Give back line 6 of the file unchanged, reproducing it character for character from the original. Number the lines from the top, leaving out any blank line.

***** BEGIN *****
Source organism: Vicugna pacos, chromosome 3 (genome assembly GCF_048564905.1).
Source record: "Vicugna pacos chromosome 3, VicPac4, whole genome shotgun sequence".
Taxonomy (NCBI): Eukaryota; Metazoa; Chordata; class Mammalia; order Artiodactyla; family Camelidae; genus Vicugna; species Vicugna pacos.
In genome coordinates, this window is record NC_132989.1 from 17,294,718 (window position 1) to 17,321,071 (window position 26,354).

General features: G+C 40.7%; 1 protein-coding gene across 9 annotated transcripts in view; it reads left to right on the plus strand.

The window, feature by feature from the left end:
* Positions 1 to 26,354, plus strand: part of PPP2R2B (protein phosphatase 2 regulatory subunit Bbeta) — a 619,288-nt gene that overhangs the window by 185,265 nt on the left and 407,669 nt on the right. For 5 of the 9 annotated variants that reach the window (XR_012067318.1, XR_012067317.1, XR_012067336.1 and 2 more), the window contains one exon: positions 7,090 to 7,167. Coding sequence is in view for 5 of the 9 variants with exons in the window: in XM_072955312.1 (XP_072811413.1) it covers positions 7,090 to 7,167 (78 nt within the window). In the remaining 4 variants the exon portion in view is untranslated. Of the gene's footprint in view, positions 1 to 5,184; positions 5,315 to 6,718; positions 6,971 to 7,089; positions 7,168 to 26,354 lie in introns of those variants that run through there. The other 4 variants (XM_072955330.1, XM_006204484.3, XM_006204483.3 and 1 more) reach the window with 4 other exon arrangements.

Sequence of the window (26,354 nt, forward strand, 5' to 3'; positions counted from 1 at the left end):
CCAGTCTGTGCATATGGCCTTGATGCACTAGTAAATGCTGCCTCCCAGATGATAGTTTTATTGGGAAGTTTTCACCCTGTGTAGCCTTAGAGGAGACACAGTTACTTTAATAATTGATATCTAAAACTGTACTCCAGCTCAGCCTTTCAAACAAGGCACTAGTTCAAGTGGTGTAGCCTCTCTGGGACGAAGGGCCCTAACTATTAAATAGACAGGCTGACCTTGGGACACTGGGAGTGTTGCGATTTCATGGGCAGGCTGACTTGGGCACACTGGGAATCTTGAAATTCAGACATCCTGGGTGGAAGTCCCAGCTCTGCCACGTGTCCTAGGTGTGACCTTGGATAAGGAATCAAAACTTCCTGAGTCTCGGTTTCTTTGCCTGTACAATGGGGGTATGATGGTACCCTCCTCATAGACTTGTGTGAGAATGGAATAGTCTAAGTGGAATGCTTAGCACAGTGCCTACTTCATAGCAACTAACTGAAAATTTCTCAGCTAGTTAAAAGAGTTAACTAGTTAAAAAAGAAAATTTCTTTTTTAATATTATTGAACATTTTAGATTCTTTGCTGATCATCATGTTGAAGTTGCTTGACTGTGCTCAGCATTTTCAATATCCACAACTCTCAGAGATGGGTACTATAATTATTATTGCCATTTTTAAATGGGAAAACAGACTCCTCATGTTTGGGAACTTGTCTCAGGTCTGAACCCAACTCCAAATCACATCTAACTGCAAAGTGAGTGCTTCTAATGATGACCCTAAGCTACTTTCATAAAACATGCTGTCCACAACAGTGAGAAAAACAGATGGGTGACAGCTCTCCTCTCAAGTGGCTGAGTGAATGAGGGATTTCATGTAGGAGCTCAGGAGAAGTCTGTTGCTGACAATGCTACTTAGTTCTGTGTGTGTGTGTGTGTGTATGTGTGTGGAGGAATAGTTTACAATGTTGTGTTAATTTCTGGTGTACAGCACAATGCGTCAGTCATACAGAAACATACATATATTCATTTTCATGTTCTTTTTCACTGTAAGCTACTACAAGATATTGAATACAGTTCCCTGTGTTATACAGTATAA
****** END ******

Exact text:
The window, feature by feature from the left end: